Govt, industry under fire for fudging data3 min read . Updated: 05 Feb 2008, 11:48 PM IST
Govt, industry under fire for fudging data
Govt, industry under fire for fudging data
New Delhi: A group of 13 national labour groups and activists accused the ministry of chemicals and fertilizers, along with the asbestos industry, of manipulating information on the hazardous effects to make a case to manufacture asbestos products in the country.
These groups have rested their claims based on the information they obtained by using the Right to Information (RTI) Act.
The trade unions argue that the manipulation of information disregards earlier studies, which prove the clear relation between asbestos exposure and lung cancer, because of which 40 countries have banned the use of the white variety of asbestos.
India, however, still imports and manufactures asbestos products. According to the United Nations, India imported about 300,600 tonnes of asbestos in 2006 from Canada and Russia.
India, Canada and Russia are the three countries opposing the ban and restriction on asbestos trade at the Rotterdam Convention, a multilateral agreement promoting open exchange of information on hazardous chemical trade, including proper labelling and informing buyers of any known restrictions or bans.
According to the documents, a letter from the department of chemicals and petrochemicals to the director of the National Institute of Occupational Health (NIOH) in 2006 states that the study should include “generation of data, which would justify the safe standards of its usage as also the reasons/rationale justifying its non-inclusion/or otherwise in the Prior Informed Consent (PIC)".
Under the Rotterdam Convention, an item in the PIC list would require the exporting country to inform its clients on the hazardous nature of the commodity.
Ministry officials were not available for comment.
The ministry commissioned NIOH to conduct the study in 2004 in light of the proposed inclusion of chrysotile asbestos, the so-called white asbestos, in the PIC list of the convention, which was recommended in 2005 and 2006. The next meeting of the convention will be held in March.
“The decision to include or exclude asbestos from the list will be taken this year. If not included, it will never be," said Madhumita Dutta from the corporate accountability desk at The Other Media, a not-for profit organization.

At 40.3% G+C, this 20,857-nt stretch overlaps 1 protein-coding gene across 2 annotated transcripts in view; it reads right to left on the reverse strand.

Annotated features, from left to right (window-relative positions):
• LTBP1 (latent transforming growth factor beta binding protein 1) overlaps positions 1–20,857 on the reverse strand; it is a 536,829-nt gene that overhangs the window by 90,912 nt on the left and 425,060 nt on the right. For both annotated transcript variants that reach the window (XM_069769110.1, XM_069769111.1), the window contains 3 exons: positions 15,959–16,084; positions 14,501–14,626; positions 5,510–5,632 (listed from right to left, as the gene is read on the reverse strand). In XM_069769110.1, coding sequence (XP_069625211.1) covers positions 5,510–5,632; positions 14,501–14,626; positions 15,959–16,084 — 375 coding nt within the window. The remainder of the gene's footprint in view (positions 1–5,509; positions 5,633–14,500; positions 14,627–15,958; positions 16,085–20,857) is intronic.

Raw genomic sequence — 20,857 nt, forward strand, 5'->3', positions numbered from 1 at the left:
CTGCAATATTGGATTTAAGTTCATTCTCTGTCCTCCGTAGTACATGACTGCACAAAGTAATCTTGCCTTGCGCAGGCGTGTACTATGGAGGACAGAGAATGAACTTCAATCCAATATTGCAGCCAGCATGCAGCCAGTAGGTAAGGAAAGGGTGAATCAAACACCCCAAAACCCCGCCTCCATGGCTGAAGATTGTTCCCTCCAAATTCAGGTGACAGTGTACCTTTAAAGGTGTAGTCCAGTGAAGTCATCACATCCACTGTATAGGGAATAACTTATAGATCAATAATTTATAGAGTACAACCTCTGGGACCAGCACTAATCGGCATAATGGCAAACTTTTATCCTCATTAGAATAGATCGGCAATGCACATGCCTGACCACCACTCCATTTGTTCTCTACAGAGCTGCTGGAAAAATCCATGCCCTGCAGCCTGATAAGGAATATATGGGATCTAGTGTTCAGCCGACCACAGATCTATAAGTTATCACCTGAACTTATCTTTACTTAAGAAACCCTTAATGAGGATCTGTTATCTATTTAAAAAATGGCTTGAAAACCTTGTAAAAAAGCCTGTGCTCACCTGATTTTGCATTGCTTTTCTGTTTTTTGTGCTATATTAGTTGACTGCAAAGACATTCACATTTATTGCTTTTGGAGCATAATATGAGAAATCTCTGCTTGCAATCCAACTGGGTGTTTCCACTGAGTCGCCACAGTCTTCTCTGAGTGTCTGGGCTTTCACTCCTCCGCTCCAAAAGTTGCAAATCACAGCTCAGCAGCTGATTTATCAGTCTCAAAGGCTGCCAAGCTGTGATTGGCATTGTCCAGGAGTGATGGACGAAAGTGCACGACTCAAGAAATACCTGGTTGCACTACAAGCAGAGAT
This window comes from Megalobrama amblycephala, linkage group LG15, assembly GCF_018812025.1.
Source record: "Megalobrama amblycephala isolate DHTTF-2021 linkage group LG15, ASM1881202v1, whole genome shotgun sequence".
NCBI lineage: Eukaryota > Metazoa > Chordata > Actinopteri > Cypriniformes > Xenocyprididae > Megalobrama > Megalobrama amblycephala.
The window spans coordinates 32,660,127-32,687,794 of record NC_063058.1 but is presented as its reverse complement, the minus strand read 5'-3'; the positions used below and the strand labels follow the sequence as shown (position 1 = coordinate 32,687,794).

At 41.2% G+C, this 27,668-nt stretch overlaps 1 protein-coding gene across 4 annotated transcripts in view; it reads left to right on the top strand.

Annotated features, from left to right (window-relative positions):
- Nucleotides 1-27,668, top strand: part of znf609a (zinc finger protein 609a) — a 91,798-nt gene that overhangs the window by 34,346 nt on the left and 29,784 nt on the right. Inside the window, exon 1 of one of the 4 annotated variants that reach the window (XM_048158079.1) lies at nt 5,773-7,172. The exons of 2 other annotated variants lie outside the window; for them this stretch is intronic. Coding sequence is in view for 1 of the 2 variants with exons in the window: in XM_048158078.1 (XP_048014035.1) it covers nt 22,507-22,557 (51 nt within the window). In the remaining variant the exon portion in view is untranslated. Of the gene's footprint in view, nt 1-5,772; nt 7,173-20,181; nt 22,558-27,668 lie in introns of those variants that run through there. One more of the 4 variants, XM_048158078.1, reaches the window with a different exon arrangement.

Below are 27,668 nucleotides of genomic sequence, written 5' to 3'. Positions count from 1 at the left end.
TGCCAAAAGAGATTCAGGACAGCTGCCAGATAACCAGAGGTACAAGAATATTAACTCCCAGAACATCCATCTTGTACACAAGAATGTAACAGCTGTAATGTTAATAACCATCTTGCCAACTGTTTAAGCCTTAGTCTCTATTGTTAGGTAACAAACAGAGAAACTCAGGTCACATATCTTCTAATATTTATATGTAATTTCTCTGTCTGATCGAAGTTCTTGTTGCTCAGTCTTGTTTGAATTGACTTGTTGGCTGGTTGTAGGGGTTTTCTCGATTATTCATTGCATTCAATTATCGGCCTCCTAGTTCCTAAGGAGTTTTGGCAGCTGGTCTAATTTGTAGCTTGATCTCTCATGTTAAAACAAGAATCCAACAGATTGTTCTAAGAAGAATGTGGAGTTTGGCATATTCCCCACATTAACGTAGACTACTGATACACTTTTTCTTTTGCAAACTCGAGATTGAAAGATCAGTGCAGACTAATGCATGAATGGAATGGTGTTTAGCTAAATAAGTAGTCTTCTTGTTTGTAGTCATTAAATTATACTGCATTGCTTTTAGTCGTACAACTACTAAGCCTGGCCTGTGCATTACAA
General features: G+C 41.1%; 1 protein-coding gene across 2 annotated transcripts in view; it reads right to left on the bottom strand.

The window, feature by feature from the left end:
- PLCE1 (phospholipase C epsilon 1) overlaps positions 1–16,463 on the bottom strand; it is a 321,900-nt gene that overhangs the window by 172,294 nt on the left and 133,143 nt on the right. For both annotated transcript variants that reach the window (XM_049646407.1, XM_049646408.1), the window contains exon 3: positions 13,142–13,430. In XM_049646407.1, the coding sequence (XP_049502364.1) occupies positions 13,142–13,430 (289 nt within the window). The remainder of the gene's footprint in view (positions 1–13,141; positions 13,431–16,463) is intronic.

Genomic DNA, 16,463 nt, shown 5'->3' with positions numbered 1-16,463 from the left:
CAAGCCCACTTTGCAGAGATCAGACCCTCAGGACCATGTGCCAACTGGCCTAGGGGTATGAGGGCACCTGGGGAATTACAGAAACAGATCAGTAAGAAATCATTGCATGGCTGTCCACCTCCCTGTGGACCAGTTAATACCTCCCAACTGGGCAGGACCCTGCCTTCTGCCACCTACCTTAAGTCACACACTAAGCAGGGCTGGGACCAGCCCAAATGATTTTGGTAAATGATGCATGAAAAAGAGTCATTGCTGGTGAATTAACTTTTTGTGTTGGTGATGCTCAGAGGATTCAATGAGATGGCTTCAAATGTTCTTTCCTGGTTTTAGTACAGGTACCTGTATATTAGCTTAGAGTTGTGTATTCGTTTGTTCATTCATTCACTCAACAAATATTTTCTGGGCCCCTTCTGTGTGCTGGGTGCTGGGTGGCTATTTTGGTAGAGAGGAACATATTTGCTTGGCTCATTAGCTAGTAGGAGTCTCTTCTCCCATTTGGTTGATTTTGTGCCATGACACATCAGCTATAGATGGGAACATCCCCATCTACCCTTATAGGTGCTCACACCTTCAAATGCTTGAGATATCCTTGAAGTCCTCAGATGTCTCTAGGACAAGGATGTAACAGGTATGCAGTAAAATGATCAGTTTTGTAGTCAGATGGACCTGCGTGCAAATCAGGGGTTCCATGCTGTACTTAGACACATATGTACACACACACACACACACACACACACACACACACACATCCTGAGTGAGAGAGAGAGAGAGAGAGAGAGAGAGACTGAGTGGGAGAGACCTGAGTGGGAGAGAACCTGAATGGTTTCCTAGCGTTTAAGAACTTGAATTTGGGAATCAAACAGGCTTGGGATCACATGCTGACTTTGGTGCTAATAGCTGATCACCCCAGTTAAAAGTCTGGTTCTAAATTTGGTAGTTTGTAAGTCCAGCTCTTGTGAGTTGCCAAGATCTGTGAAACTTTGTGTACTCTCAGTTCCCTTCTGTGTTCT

Another letter from the ministry to NIOH shows the industry also funded the study. The letter dated April 2006 states, “The government will contribute Rs43.66 lakh, while the Asbestos Cement Products Manufacturers Association (ACPMA) would contribute Rs16 lakh towards the total cost of the study."
A.K. Sethi, executive director of ACPMA, denied its contribution. “NIOH is an autonomous body. Their credibility is well established. Studies by Central Labour Institute say clearly that there is no link between asbestos and lung impairment," insisted Sethi.
The World Health Organization estimates that 125 million people can die before asbestos is banned worldwide. More than 95% of asbestos consumed at present belongs to the white category.
The minutes of the review committee of the ministry said, “It (the study) will specifically indicate as to how technology has made working conditions better. The same will include relevant photographs showing protective measures being taken."
The asbestos industry in the US has already paid $500 million (Rs1,970 crore today) as compensation to victims of asbestos exposure. “Look at that amount. In India, the highest compensation for 75% grade of asbestosis, which means it is terminal, was Rs1 lakh. Right now, there are about 30 cases pending on compensation," said Dutta.
Despite repeated attempts to get the study through RTI, the departments refused to give it. “After registering an appeal against the refusal, we now have another meeting on 20 February," added Dutta.
Though there are alternatives to white asbestos, such as cellulose fibres, carbon fibres and polyvinyl alcohol, or PVA, it is not used much in India. “The countries which have banned asbestos use the alternatives," said Ashim Roy of New Trade Union Initiative. Sethi, however, said that the same qualities cannot be found in other substances.
In the last budget, the customs duty on chrysotile import was reduced to 15% while in 2000, the customs duty on PVA, a viable alternative, was increased to 72%.